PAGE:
A five-year project has made considerable progress in the conservation of our native white-clawed crayfish. The project was delivered by Hampshire and Isle of Wight Wildlife Trust (HIWWT) through the Southern Chalkstreams Project, a partnership project funded by the Vitacress Conservation Trust.
Native white-clawed crayfish are under increasing threat from the introduced North American signal crayfish, and the disease ‘crayfish plague’ it carries.
The four key objectives of the project were to:
- Raise awareness of the threats to white-clawed crayfish
- Increase our knowledge of the ecology and distribution of crayfish species in Hampshire
- Facilitate and, where appropriate, lead on the delivery of targeted habitats works for white-clawed crayfish
- Develop and deliver strategic conservation plans for white-clawed crayfish and partners
Researchers, led by Dr Ben Rushbrook MCIEEM, a Senior Ecologist at HIWWT, undertook a number of steps including:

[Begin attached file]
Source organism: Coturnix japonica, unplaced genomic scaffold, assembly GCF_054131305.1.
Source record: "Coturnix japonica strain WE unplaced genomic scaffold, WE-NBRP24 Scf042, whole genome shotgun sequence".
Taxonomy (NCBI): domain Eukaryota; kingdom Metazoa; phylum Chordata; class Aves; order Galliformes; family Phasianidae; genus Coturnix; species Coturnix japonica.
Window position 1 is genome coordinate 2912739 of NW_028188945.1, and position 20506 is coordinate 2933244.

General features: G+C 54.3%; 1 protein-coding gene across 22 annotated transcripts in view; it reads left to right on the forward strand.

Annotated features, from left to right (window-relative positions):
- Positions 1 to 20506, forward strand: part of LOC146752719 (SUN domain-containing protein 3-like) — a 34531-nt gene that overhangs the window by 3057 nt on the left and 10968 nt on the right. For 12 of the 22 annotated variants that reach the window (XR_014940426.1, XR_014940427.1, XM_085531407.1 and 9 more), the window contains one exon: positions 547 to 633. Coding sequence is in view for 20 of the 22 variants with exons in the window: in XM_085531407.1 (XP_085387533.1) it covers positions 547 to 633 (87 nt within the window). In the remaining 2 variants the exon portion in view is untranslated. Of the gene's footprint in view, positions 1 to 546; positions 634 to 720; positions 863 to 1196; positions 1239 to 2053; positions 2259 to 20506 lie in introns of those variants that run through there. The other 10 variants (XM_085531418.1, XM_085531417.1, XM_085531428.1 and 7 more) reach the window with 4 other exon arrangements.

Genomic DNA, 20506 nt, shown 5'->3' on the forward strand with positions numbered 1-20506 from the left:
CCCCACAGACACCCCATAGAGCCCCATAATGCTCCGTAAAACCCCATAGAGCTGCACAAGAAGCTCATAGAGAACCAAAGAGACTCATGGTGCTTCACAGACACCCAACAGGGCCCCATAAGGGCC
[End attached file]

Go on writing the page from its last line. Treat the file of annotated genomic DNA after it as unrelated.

- Annual monitoring, conducted by HIWWT to protect and enhance existing populations of white-clawed crayfish, the most productive associated with the Candover Stream
- Setting up ‘Ark’ sites where the species can be protected from signal crayfish. An ark site for white-clawed crayfish is an isolated, self-contained site with running water, still water, or both, which can support a healthy, self-sustaining population of white-clawed crayfish with little need for ongoing management. Hampshire’s first ‘Ark’ site was set up in autumn 2016 at Sparsholt College.
- A captive-rearing and breeding programme, led by Bristol Zoological Society, so more crayfish can be released to bolster populations / colonise ark site
- Providing consultation and advice to partners and external organisations
Image credit: Peter Brett Associates